These findings are corroborated  a new study ‒ published online by the journal Diabetes Care ‒ which found that low levels of vitamin D don’t put older women at greater risk for type 2 diabetes. The findings may further temper the enthusiasm for vitamin D that has built up in recent years.

Many studies have linked Vitamin D deficiency to lower risks of everything from diabetes, to severe asthma, heart disease, certain cancers and depression. But the problem with those studies is that they were observational ‒ which means that researchers simply looked at people’s vitamin D intake, or their blood levels of the vitamin, and whether or not they developed a given health condition. Those types of studies cannot prove that vitamin D was the reason for any lower disease risk.

That’s one reason why people should continue to focus on lowering their diabetes risk by looking at their overall lifestyle ‒ eating a balanced diet, getting regular exercise and maintaining a healthy weight. Exercising outside and eating foods rich in vitamin D will also ensure that you’re getting enough of the vitamin. The IOM recommends that adults in their 70s and up get 800 IU of vitamin D per day, while everyone else older than 12 months should get 600 IU.

The new study involved women participating in the Women’s Health Initiative, a large government project that looked at the health effects of hormone therapy, diet changes, and vitamin D and calcium supplements on women age 50 and older.

Of 5,140 women who were free of type 2 diabetes at the start of the trial, 6 percent developed the disorder over an average of 7 years. But the research team found no clear link between the women’s blood levels of vitamin D at the outset and their risk of developing type 2 diabetes later on.

Initially, there was some evidence of an association. But it disappeared when the researchers accounted for factors like body weight, exercise levels and certain diet habits, like fiber intake ‒ which are key in the risk of developing type 2 diabetes.

Very few foods in nature contain vitamin D. The flesh of fatty fish (such as salmon, tuna, and mackerel) and fish liver oils are among the best sources. Small amounts of vitamin D are found in beef liver, cheese, and egg yolks. Vitamin D in these foods is primarily in the form of vitamin D3 and its metabolite 25(OH)D3. Some mushrooms provide vitamin D2 in variable amounts. Mushrooms with enhanced levels of vitamin D2 from being exposed to ultraviolet light under controlled conditions are also available.

Most people meet at least some of their vitamin D needs through exposure to sunlight. And fortified foods, especially dairy products, provide most of the vitamin D in the American diet. People who get those things are a lot different from people who don’t and it’s those factors that may account for the link between vitamin D and lower diabetes risk researchers thought they had found in older studies. Still, the study, like past ones, was observational ‒ so it doesn’t disprove a role for vitamin D in diabetes risk. So-called randomized studies are what’s needed to prove whether the vitamin curbs disease risks. In that type of trial, participants are randomly assigned to different treatment groups, which helps ensure the results are accurate and not just an effect of chance.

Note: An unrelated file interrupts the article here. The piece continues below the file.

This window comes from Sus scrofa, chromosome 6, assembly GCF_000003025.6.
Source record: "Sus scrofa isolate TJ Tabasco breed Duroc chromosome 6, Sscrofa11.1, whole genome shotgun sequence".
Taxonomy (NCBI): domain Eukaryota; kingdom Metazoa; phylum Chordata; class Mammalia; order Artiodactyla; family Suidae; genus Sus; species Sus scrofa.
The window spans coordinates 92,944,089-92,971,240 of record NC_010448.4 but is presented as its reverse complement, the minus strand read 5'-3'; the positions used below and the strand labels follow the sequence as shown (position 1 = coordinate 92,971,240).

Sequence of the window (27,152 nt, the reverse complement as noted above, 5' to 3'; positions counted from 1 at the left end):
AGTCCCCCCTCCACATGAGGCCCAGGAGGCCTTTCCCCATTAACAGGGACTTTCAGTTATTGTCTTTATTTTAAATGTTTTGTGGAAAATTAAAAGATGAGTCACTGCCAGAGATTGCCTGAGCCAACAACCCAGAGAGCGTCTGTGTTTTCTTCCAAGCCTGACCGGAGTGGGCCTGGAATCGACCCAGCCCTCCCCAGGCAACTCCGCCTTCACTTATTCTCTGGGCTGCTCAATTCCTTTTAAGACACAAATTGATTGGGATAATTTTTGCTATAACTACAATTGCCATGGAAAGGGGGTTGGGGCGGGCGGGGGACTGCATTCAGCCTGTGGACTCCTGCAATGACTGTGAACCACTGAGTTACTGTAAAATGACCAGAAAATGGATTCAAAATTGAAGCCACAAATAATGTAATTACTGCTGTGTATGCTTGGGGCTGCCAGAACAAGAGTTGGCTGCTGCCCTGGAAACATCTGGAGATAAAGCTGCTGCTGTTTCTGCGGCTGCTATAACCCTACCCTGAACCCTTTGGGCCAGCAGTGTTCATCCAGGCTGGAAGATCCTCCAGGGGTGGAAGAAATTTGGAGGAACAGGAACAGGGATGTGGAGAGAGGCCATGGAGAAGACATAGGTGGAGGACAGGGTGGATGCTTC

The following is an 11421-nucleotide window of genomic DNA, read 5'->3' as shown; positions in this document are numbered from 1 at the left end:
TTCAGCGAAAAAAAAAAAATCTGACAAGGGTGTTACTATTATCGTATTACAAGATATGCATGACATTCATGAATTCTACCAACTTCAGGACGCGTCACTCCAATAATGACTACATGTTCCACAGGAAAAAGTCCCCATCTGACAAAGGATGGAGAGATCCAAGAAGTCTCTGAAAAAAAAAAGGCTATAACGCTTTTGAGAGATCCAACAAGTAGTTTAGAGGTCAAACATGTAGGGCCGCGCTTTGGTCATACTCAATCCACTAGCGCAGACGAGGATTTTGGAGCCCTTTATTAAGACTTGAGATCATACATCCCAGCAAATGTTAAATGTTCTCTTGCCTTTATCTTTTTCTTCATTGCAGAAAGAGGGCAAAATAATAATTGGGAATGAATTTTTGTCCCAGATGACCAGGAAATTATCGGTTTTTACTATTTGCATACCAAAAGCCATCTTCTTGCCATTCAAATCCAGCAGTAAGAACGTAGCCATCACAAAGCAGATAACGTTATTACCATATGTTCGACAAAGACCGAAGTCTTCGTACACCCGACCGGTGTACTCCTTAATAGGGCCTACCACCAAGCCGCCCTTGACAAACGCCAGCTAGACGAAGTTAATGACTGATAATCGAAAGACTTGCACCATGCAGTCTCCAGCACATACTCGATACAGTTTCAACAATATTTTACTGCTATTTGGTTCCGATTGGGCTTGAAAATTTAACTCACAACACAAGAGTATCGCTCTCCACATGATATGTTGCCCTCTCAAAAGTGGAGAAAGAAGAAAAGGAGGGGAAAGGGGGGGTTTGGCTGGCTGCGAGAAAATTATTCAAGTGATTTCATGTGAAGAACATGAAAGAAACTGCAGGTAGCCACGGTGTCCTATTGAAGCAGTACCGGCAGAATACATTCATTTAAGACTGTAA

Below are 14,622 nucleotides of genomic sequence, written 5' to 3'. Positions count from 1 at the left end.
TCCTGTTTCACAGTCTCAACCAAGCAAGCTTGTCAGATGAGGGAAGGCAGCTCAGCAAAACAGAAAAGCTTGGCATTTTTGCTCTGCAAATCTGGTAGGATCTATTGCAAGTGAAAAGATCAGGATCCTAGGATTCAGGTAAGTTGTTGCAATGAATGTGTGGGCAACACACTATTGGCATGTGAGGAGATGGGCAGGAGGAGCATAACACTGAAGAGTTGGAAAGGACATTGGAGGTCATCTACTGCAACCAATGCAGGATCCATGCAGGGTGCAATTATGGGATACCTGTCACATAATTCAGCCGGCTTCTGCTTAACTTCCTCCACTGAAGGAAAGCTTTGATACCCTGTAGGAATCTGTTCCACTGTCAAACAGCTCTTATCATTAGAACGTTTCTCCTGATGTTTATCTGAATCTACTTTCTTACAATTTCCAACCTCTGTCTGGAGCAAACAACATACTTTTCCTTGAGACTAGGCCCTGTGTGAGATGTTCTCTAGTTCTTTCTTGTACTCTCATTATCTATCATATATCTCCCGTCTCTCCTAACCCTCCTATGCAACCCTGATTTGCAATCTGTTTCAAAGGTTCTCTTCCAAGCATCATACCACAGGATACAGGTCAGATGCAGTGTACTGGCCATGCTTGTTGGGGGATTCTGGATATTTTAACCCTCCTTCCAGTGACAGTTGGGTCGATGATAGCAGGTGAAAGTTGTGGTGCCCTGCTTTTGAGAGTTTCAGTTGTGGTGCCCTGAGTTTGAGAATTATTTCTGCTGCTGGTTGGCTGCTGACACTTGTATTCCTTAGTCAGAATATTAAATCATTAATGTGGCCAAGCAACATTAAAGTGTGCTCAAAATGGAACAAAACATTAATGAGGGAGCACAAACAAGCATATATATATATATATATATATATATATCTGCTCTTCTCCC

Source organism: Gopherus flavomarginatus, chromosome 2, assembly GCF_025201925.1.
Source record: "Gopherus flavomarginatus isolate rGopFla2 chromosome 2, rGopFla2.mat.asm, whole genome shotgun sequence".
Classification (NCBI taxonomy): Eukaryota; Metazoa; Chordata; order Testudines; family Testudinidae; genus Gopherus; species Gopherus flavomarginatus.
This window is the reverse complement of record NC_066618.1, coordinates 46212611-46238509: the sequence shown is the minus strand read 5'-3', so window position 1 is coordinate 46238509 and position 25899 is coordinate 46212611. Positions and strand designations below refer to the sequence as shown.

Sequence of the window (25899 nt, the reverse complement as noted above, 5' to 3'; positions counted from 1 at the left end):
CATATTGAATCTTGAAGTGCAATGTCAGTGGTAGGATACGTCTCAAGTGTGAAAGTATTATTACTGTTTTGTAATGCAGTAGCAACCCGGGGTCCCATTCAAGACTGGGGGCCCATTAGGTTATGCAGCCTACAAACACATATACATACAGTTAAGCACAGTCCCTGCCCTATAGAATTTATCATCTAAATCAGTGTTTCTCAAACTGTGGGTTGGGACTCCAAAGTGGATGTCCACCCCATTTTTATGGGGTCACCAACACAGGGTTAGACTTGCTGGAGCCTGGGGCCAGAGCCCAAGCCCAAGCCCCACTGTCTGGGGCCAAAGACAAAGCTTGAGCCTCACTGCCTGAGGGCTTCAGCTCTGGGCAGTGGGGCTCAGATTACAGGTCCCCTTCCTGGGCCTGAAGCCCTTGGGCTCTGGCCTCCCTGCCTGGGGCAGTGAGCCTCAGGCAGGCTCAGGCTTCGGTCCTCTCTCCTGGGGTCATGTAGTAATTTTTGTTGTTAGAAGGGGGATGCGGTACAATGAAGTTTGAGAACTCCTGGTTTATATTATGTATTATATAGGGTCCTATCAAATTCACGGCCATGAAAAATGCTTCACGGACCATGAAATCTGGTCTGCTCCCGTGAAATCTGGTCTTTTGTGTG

In the meanwhile, another research paper published in the latest issue of the Medical Journal of Australia recommends that all pregnant women should be tested for vitamin D deficiency and those found to be deficient should be treated. Pregnant women with gestational diabetes are likely to have low levels of vitamin D, potentially leading to bone weakness in their babies, the research discovered.

Studying 147 women who attended a gestational diabetes clinic between February 2007 and February 2008, excluding those with known pre-pregnancy glucose intolerance, the Australian researchers found that more than 40 percent of the women were found to have inadequate vitamin D levels. They found that while low levels were more common in women with darker skin, more than 25% of women in all groups were deficient.

“Vitamin D insufficiency has a well-established impact on bone density, neonatal vitamin D and calcium status, and childhood rickets (soft or weak bones). The 41 per cent prevalence of inadequate 25(OH)D (25-hydroxyvitamin D) levels in women with GDM (gestational diabetes mellitus) in our study is unacceptable and identifies vitamin D insufficiency as an issue of public health significance,” the researchers noted while recommending that further research into the potential link between vitamin D status and gestational diabetes be conducted.

In an accompanying editorial in the journal, Professor Peter Ebeling from the University of Melbourne at Western Health suggested scheduling of lower-cost, higher-dose vitamin D supplements be altered so that more women could afford them. “Those pregnant and breastfeeding women that are most at risk of vitamin D deficiency are often the least likely to be able to afford supplements,” Professor Ebeling said.